The Wyse P20 was then updated to V3.5 firmware, pushing it out from the Teradici Management console.

Logging back into a fresh View XP desktop, I copied the same 150MB file to the USB memory stick.

The results:

V3.4 firmware: 4m:35s to copy 150MB file

V3.5 firmware: 1m:48 to copy 150MB file

So, almost a four fold increase in USB performance

This will make the Teradici based zero clients more acceptable in situations requiring moving files via USB memory stick and removable hard disks, as well as other applications involving USB based CD/DVD burners.

In my environment, this is the best feature of the latest V3.5 firmware – a must have.

Load Balancing VMware View 4.5 with Microsoft NLB

With the release of VMware View 4.5, the connection servers are now fully supported on Windows Server 2008 R2 – it seemed like a good time to test the easy-to-setup NLB inside the latest Windows Server OS.

To enable NLB on your View Servers you will have to enable the feature on both servers that you intend to balance.

From Server Manager select Features and click add feature, then check Network Load Balancing.

From there, open up Administrative Tools on one of servers and you should see a shortcut to the Network Load Balancing Manager.

Launching NLB Manager, right click on the top level tree and select New Cluster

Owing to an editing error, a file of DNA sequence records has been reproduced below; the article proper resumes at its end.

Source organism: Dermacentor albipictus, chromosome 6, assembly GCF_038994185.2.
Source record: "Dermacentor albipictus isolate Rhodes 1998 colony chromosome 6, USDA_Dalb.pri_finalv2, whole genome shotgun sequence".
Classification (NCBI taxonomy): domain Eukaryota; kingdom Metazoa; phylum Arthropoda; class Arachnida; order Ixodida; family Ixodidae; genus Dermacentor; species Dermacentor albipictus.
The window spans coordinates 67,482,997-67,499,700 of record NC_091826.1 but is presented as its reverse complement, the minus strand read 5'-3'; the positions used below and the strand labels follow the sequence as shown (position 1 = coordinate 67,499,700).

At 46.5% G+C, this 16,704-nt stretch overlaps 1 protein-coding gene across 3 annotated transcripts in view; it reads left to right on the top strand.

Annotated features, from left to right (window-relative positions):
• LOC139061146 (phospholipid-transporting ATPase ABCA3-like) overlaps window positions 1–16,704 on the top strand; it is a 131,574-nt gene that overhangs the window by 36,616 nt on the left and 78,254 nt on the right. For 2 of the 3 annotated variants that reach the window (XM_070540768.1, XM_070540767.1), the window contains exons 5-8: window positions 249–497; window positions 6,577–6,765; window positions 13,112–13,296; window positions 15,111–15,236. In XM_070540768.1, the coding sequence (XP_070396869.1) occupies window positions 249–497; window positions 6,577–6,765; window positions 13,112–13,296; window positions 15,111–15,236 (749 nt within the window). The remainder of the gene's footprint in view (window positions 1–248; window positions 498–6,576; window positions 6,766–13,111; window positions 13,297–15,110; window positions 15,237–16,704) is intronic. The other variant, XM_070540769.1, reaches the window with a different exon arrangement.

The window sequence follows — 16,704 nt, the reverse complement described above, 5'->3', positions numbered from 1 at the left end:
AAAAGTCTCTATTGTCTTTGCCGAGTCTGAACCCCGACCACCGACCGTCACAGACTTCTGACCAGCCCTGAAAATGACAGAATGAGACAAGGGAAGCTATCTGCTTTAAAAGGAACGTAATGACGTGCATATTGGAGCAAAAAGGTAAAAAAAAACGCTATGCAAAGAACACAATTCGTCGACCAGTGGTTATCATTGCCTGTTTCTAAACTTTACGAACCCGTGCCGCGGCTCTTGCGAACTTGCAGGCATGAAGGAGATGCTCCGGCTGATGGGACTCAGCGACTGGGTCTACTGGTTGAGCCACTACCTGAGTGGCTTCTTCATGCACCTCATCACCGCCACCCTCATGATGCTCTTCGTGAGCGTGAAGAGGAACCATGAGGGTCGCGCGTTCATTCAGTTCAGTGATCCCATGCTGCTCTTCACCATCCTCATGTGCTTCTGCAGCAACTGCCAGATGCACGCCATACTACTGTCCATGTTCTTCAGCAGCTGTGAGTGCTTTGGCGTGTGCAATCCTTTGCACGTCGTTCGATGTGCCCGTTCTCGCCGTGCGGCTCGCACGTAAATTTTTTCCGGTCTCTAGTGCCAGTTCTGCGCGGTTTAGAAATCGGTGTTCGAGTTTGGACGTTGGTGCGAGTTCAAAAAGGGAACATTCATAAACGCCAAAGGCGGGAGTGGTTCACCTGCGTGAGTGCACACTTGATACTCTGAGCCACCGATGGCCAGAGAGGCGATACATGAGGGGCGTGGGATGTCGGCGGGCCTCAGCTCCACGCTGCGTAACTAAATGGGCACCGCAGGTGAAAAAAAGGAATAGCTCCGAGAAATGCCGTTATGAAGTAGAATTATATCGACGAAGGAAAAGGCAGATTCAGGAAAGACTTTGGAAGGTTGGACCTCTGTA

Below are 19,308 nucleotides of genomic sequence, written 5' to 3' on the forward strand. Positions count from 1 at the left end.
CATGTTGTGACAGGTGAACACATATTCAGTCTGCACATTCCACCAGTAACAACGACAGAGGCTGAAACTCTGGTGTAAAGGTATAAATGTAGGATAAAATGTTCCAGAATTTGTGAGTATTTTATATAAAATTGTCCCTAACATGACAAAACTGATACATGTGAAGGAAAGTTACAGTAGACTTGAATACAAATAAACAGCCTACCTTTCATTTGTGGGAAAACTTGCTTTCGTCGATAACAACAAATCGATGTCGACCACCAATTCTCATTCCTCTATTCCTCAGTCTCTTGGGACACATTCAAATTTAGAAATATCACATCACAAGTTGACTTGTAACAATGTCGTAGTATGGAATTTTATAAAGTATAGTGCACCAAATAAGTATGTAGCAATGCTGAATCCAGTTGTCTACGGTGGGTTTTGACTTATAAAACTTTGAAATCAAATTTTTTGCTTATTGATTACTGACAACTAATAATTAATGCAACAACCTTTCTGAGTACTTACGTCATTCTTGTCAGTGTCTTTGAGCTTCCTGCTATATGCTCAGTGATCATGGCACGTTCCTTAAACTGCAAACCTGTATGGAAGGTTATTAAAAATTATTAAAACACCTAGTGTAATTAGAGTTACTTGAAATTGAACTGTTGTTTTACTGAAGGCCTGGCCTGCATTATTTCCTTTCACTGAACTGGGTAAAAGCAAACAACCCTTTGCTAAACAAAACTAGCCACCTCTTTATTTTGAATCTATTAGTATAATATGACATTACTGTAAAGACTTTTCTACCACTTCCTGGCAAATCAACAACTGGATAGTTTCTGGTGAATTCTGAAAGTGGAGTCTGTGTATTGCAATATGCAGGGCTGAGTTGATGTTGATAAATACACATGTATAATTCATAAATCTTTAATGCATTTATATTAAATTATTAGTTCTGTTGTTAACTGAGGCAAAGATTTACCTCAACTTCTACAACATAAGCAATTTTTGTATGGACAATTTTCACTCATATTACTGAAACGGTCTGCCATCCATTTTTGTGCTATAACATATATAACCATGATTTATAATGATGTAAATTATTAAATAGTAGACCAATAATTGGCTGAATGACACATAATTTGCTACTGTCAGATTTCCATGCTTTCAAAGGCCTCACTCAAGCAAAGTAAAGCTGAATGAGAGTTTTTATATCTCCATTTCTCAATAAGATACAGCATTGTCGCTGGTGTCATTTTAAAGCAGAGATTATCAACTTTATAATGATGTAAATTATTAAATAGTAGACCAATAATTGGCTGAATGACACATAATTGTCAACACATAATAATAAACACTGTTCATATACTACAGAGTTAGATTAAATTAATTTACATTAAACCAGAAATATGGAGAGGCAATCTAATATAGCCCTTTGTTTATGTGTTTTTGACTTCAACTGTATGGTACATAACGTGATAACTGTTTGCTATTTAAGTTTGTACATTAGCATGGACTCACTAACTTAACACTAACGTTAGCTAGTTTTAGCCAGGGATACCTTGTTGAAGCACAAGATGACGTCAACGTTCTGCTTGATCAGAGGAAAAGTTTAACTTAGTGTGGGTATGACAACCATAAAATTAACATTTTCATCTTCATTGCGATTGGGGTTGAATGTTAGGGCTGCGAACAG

Add the host name of your first View connection server and click connect – it should correctly resolve the IP address if your DNS is working correctly on your network. Click next.
Accept the unique host identifier of 1 –  as this is the first server in your NLB cluster. Leave other settings as is
Next, add the cluster IP address.
This is a free IP address on your network that will be the virtual cluster IP of your load balanced View servers
Add the DNS name to the cluster IP (you will need to make a DNS host record for your cluster IP)
NOTE: VMware recommends that you use multicast mode, because unicast mode forces the physical
switches on the LAN to broadcast all Network Load Balancing traffic to every machine on the LAN** VMware docs on NLB
Next define the port rules for load balance access to your cluster. By default it will load balance all ports 0-65535, both TCP and UDP.